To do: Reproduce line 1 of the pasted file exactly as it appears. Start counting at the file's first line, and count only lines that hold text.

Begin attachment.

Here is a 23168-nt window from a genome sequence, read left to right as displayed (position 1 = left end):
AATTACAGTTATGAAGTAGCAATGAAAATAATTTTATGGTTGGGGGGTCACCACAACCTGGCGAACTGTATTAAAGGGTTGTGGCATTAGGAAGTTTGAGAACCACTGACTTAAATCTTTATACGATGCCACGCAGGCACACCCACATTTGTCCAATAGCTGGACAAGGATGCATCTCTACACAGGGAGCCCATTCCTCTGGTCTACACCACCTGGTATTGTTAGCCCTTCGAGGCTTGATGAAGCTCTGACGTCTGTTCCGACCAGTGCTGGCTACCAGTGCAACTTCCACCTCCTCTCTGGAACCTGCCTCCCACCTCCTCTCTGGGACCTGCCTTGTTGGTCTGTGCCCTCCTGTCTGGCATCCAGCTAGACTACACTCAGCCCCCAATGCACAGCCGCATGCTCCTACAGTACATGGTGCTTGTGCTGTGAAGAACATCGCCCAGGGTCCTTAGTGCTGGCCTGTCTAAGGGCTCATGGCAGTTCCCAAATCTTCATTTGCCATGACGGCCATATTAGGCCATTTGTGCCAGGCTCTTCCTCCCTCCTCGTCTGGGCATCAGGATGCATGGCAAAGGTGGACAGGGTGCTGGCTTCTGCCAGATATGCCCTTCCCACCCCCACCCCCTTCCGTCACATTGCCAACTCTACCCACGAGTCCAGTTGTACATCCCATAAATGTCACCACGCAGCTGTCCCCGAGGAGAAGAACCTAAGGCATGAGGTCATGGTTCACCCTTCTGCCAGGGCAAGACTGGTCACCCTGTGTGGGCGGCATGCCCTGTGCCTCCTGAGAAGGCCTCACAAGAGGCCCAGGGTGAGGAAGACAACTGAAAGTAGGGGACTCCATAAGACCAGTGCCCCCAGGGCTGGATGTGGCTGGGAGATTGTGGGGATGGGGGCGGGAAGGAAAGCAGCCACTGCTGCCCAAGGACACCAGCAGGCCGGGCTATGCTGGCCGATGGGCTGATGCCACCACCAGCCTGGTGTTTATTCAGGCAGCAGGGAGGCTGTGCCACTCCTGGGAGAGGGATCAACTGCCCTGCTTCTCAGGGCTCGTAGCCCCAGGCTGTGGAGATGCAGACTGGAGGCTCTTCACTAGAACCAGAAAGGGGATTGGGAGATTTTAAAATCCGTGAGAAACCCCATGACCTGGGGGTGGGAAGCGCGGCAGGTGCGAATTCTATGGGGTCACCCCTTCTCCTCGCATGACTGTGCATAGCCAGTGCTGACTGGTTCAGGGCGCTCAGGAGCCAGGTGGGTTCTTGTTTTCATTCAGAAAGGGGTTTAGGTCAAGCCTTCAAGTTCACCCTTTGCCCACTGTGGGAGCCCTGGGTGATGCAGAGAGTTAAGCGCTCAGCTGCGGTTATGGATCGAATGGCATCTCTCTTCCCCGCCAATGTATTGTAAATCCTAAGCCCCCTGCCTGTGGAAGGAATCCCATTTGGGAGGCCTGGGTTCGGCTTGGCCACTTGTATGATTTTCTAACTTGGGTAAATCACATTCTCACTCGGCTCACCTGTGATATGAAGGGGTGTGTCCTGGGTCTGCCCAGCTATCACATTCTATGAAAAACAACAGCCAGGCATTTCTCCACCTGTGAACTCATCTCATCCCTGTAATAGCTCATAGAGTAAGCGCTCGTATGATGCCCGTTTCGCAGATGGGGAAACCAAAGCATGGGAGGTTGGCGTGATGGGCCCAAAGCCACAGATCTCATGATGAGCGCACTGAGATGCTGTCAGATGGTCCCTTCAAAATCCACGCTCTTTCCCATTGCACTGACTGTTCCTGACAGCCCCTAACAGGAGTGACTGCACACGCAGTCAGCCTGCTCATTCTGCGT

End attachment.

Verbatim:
Here is a 23168-nt window from a genome sequence, read left to right as displayed (position 1 = left end):